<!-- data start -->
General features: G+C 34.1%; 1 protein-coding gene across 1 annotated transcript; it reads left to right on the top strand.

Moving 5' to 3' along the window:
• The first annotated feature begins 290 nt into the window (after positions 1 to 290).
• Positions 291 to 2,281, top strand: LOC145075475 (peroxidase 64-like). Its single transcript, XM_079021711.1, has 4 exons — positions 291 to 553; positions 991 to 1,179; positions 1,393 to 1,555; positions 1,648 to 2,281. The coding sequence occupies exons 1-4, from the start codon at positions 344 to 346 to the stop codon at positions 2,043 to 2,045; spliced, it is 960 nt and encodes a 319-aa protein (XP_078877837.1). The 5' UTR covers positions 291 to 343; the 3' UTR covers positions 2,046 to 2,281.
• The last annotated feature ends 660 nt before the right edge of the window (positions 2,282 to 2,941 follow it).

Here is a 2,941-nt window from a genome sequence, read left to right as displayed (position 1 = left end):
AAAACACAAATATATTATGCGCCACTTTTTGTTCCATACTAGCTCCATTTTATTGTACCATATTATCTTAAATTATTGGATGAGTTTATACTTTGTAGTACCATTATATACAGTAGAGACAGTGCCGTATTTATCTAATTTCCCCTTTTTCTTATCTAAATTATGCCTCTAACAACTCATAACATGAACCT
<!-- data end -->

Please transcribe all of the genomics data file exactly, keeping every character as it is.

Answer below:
General features: G+C 34.1%; 1 protein-coding gene across 1 annotated transcript; it reads left to right on the top strand.

Moving 5' to 3' along the window:
• The first annotated feature begins 290 nt into the window (after positions 1 to 290).
• Positions 291 to 2,281, top strand: LOC145075475 (peroxidase 64-like). Its single transcript, XM_079021711.1, has 4 exons — positions 291 to 553; positions 991 to 1,179; positions 1,393 to 1,555; positions 1,648 to 2,281. The coding sequence occupies exons 1-4, from the start codon at positions 344 to 346 to the stop codon at positions 2,043 to 2,045; spliced, it is 960 nt and encodes a 319-aa protein (XP_078877837.1). The 5' UTR covers positions 291 to 343; the 3' UTR covers positions 2,046 to 2,281.
• The last annotated feature ends 660 nt before the right edge of the window (positions 2,282 to 2,941 follow it).

Here is a 2,941-nt window from a genome sequence, read left to right as displayed (position 1 = left end):
AAAACACAAATATATTATGCGCCACTTTTTGTTCCATACTAGCTCCATTTTATTGTACCATATTATCTTAAATTATTGGATGAGTTTATACTTTGTAGTACCATTATATACAGTAGAGACAGTGCCGTATTTATCTAATTTCCCCTTTTTCTTATCTAAATTATGCCTCTAACAACTCATAACATGAACCT